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The CD45 phosphatase is uniquely expressed by all leukocytes, but its role in regulating hematopoietic progenitors is poorly understood. We show that enhanced CD45 expression on bone marrow (BM) leukocytes correlates with increased cell motility in response to stress signals. Moreover, immature CD45 knockout (KO) cells showed defective motility, including reduced homing (both steady state and in response to stromal-derived factor 1) and reduced granulocyte colony-stimulating factor mobilization. These defects were associated with increased cell adhesion mediated by reduced matrix metalloproteinase 9 secretion and imbalanced Src kinase activity. Poor mobilization of CD45KO progenitors by the receptor activator of nuclear factor κB ligand, and impaired modulation of the endosteal components osteopontin and stem cell factor, suggested defective osteoclast function. Indeed, CD45KO osteoclasts exhibited impaired bone remodeling and abnormal morphology, which we attributed to defective cell fusion and Src function. This led to irregular distribution of metaphyseal bone trabecules, a region enriched with stem cell niches. Consequently, CD45KO mice had less primitive cells in the BM and increased numbers of these cells in the spleen, yet with reduced homing and repopulation potential. Uncoupling environmental and intrinsic defects in chimeric mice, we demonstrated that CD45 regulates progenitor movement and retention by influencing both the hematopoietic and nonhematopoietic compartments.
Hematopoiesis is associated with primitive stem cell proliferation and differentiation leading to the production of maturing cells in the BM, followed by their continuous release to the circulation. One of the basic characteristics of immature and maturing hematopoietic cells is their unique ability to migrate between different organs, particularly in and out of the BM, as manifested during both homeostasis and stress conditions (1).
Egress of progenitors and maturing cells from the BM is accelerated during alarm situations that are associated with urgent needs to rapidly cope with physiological demands, such as host defense and repair. This process is termed “mobilization,” and it is induced by different stimulations, including cytokines and inflammatory and chemotherapeutic agents. The cytokine G-CSF is clinically used to induce stem cell mobilization as a source harvested for BM transplantation protocols (2–5). The migration of circulating progenitor cells back to their BM is termed “homing,” a multistep process in which the immature cells actively cross the endothelium barrier between the circulation and the BM compartment. Homing has physiological roles in adult BM homeostasis and in the course of BM repopulation during stem cell transplantations in patients (6).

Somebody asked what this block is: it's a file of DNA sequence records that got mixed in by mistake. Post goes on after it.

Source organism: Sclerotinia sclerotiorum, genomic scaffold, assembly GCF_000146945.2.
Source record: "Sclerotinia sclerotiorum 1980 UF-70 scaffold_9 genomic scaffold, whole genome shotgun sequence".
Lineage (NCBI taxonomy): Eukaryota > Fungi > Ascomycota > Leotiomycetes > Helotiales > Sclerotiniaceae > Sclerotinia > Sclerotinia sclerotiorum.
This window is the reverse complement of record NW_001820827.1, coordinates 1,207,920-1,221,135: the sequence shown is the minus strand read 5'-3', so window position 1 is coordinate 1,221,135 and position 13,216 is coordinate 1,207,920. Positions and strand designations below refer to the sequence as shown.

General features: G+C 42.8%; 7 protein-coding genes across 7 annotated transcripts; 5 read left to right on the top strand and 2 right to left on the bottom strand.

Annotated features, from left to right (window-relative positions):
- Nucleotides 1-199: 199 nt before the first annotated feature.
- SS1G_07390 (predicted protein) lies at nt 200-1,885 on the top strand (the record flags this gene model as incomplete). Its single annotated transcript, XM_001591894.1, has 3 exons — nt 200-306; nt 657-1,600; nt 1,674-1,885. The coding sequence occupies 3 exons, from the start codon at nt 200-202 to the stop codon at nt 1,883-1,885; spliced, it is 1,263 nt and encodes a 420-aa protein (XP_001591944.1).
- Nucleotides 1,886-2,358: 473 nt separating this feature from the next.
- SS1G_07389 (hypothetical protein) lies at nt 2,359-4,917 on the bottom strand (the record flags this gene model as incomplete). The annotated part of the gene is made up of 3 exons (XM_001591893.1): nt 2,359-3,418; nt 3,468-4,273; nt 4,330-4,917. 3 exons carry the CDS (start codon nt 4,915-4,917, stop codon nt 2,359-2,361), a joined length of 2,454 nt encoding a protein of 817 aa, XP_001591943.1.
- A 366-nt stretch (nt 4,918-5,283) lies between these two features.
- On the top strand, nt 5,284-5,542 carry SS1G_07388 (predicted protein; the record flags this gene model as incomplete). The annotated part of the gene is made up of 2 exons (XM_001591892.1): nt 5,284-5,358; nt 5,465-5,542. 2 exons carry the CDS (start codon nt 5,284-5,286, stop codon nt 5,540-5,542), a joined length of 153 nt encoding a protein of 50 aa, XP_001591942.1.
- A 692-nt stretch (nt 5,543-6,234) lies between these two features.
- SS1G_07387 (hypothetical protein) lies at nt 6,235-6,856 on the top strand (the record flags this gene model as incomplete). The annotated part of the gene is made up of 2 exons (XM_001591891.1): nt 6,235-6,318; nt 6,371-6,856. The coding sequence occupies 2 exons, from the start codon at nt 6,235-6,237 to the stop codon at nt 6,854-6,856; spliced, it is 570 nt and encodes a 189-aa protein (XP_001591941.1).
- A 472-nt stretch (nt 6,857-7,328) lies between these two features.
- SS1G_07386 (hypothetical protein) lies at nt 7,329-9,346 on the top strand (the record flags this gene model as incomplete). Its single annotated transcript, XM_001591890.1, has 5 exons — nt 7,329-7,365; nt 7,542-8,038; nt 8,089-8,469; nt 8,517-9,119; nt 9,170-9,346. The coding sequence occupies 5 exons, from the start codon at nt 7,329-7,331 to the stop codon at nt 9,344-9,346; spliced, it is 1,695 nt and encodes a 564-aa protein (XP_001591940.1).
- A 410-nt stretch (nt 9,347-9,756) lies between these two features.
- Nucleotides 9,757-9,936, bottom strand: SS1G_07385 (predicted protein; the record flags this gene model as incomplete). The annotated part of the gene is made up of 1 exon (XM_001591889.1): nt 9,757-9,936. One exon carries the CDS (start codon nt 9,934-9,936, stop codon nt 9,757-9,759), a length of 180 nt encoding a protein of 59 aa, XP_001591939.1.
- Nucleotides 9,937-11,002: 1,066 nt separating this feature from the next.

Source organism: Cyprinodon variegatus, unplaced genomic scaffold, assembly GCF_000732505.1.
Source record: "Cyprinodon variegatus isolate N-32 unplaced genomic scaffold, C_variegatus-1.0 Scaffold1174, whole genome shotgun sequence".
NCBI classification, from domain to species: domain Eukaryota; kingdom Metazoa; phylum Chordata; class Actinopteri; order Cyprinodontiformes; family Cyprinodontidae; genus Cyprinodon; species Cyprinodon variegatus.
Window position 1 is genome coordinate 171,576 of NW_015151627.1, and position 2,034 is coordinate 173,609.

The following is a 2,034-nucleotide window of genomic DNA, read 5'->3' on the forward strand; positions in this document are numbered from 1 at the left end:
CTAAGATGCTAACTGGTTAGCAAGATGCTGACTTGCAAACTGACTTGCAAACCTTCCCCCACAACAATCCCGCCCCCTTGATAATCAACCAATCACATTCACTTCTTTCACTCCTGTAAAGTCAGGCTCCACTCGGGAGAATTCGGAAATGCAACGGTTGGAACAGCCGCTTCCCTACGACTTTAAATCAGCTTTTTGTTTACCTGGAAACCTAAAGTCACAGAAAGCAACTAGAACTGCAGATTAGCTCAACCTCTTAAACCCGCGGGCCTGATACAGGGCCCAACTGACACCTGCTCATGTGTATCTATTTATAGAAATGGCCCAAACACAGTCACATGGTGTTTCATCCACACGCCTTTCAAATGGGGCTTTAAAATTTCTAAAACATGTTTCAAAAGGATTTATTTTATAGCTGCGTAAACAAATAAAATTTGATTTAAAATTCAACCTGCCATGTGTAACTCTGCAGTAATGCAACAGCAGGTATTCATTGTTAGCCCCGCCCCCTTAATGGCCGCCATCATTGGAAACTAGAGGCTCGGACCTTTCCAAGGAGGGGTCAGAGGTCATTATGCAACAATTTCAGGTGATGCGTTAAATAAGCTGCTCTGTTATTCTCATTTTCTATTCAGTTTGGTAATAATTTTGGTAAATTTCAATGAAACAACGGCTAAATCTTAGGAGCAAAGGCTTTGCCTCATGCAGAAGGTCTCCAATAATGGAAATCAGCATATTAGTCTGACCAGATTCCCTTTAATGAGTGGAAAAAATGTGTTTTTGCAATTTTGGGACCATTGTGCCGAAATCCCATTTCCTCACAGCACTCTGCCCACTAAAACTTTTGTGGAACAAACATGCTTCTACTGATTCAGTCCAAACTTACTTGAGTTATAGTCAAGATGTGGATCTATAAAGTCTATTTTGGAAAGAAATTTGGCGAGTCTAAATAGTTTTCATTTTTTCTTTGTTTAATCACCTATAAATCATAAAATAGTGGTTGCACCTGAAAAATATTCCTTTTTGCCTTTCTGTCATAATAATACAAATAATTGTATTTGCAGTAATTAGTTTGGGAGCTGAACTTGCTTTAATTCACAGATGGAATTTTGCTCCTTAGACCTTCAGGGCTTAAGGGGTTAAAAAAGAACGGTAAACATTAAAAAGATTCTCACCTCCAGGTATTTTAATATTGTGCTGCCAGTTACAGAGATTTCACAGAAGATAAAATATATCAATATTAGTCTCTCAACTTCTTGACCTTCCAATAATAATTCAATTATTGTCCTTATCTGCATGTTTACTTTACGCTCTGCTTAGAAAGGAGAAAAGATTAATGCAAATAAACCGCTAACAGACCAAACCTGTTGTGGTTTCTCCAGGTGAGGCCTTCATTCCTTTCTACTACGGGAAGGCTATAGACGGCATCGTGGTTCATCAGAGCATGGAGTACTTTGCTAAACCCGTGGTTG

Both mobilization and homing require active navigation and use partially overlapping mechanisms (7). These complex processes involve an interplay between cytokines, chemokines, adhesion molecules, and proteolytic enzymes. Adhesion molecules, including members of the β1 and β2 integrins, are crucial for undifferentiated cell retention in their BM niches, maintaining the stem cell pool and function. Breakdown of this anchorage is essential for progenitor cell release (3, 8). Proliferation and migration of primitive cells are regulated by various cytokines and chemokines such as stromal-derived factor 1 (SDF 1; also termed CXCL12), its receptor CXCR4, and the cytokine stem cell factor (SCF) (7, 9–11). Proteolytic enzymes, especially metalloproteinases (MMPs), play central roles in various steps of stem cell mobilization and homing. These enzymes cleave different adhesion interactions, extracellular matrix components, and cytokines, which further facilitate cell egress through the mechanical and endothelial barriers (9, 12–15). Recently, we suggested a new regulator of progenitor cell mobilization by demonstrating that bone-degrading osteoclasts play a major role in homeostatic release and selective stress-induced progenitor cell mobilization (16). These hematopoietic-derived multinucleated, fused giant cells are involved in bone remodeling processes. Different players regulate osteoclast development, recruitment, and function in their bone resorbing sites. The seven-transmembrane-region receptor DC-specific transmembrane protein (DC-STAMP) was shown to mediate cell–cell fusion of osteoclast precursors and the assembly of multinucleated cells (17). In addition, Src kinases were shown to be involved in sealing zone formation (18), and osteoclast motility is regulated by MMP expression and secretion (for review see reference 19). The role of osteoclasts in progenitor cell mobilization involves cleavage of endosteal components such as SDF-1, SCF, and osteopontin, which are regulators of stem cell anchorage and retention (16). Previous studies have introduced the linkage between bone remodeling, regulation of hematopoiesis, and the dynamic nature of BM stem cell niches (5). However, in spite of extensive experiments, the exact mechanisms and regulators underlying the migration, localization, and retention of hematopoietic progenitor cells have not been fully elucidated.